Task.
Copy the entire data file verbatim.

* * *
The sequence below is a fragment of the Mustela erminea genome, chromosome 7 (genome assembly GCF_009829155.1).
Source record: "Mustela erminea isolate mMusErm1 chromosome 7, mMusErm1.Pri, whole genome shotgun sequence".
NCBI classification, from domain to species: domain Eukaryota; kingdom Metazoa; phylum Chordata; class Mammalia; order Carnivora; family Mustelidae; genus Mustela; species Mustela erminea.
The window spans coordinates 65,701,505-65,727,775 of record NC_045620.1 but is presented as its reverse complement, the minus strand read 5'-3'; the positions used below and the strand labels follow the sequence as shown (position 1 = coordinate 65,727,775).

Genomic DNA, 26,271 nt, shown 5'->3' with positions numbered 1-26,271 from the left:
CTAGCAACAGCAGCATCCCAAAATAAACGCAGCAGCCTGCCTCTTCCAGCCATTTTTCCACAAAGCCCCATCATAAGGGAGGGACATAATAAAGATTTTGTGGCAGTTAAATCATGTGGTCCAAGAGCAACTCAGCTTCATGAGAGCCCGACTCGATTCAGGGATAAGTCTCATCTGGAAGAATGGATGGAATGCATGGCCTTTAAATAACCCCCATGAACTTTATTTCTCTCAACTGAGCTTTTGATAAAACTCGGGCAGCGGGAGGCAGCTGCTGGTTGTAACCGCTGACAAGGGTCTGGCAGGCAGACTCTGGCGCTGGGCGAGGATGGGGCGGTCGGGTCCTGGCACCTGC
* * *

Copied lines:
The sequence below is a fragment of the Mustela erminea genome, chromosome 7 (genome assembly GCF_009829155.1).
Source record: "Mustela erminea isolate mMusErm1 chromosome 7, mMusErm1.Pri, whole genome shotgun sequence".
NCBI classification, from domain to species: domain Eukaryota; kingdom Metazoa; phylum Chordata; class Mammalia; order Carnivora; family Mustelidae; genus Mustela; species Mustela erminea.
The window spans coordinates 65,701,505-65,727,775 of record NC_045620.1 but is presented as its reverse complement, the minus strand read 5'-3'; the positions used below and the strand labels follow the sequence as shown (position 1 = coordinate 65,727,775).

Genomic DNA, 26,271 nt, shown 5'->3' with positions numbered 1-26,271 from the left:
CTAGCAACAGCAGCATCCCAAAATAAACGCAGCAGCCTGCCTCTTCCAGCCATTTTTCCACAAAGCCCCATCATAAGGGAGGGACATAATAAAGATTTTGTGGCAGTTAAATCATGTGGTCCAAGAGCAACTCAGCTTCATGAGAGCCCGACTCGATTCAGGGATAAGTCTCATCTGGAAGAATGGATGGAATGCATGGCCTTTAAATAACCCCCATGAACTTTATTTCTCTCAACTGAGCTTTTGATAAAACTCGGGCAGCGGGAGGCAGCTGCTGGTTGTAACCGCTGACAAGGGTCTGGCAGGCAGACTCTGGCGCTGGGCGAGGATGGGGCGGTCGGGTCCTGGCACCTGC